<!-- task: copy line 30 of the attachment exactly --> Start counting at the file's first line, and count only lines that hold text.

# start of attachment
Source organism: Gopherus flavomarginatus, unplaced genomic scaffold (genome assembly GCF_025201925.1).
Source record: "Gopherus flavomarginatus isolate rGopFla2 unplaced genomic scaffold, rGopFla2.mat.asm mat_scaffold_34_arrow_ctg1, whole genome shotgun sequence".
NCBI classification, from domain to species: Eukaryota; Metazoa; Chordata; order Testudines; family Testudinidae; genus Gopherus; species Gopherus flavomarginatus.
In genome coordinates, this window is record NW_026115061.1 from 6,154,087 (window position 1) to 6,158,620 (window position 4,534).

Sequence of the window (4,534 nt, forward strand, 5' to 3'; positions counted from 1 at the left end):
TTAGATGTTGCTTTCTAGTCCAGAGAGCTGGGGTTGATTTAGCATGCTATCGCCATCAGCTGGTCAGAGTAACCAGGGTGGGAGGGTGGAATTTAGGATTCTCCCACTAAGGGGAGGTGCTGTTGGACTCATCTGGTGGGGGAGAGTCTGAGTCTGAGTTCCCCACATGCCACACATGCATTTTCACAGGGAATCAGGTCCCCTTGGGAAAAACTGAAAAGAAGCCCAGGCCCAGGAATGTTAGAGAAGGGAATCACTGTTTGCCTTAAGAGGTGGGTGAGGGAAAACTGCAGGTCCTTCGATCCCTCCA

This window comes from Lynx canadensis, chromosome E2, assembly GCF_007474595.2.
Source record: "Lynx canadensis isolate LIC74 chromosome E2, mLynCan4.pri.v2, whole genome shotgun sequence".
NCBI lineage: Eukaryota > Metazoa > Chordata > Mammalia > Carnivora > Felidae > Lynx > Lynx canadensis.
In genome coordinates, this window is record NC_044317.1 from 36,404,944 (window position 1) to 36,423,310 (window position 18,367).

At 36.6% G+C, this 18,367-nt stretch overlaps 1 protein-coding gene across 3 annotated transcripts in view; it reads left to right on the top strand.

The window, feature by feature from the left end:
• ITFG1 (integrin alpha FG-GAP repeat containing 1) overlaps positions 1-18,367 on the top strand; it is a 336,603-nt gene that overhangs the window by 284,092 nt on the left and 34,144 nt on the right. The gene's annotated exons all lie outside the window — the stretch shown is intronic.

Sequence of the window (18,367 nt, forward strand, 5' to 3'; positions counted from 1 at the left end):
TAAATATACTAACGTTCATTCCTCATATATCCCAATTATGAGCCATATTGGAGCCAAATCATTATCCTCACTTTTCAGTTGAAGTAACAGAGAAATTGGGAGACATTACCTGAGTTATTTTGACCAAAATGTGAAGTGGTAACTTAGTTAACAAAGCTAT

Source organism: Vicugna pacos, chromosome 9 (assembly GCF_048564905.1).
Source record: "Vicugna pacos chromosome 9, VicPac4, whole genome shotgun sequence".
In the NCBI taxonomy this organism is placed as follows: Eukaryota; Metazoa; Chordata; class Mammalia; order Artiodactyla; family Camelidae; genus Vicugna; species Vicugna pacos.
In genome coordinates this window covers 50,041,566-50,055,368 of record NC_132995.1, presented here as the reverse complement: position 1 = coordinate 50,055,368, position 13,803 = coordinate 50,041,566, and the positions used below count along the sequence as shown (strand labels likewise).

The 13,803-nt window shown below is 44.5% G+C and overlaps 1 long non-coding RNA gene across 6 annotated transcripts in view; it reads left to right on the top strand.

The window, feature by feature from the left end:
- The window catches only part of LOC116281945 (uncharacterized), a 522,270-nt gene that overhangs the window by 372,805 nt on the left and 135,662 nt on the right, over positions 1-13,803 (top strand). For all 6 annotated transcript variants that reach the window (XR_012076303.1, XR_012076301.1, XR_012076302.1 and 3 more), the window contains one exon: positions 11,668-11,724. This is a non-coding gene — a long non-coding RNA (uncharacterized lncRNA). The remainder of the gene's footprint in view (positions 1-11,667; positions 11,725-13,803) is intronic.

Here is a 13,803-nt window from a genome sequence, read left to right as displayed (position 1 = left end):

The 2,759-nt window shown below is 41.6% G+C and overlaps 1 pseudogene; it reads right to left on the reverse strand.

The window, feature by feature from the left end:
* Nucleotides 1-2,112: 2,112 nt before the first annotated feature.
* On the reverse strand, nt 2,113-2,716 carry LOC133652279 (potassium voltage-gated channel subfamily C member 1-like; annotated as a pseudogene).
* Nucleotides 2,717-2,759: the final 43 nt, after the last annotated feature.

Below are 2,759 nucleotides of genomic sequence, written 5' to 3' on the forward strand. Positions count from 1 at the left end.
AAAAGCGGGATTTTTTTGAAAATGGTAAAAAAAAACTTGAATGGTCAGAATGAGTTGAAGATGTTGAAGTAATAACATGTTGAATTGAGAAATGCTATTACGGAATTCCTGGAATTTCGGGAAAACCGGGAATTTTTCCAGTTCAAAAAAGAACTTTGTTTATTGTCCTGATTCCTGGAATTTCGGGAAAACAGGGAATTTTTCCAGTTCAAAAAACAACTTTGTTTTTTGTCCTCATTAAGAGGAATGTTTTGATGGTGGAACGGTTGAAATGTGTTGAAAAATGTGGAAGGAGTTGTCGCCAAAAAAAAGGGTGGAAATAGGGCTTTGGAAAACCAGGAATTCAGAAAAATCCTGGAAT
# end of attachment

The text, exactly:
AAAAGCGGGATTTTTTTGAAAATGGTAAAAAAAAACTTGAATGGTCAGAATGAGTTGAAGATGTTGAAGTAATAACATGTTGAATTGAGAAATGCTATTACGGAATTCCTGGAATTTCGGGAAAACCGGGAATTTTTCCAGTTCAAAAAAGAACTTTGTTTATTGTCCTGATTCCTGGAATTTCGGGAAAACAGGGAATTTTTCCAGTTCAAAAAACAACTTTGTTTTTTGTCCTCATTAAGAGGAATGTTTTGATGGTGGAACGGTTGAAATGTGTTGAAAAATGTGGAAGGAGTTGTCGCCAAAAAAAAGGGTGGAAATAGGGCTTTGGAAAACCAGGAATTCAGAAAAATCCTGGAAT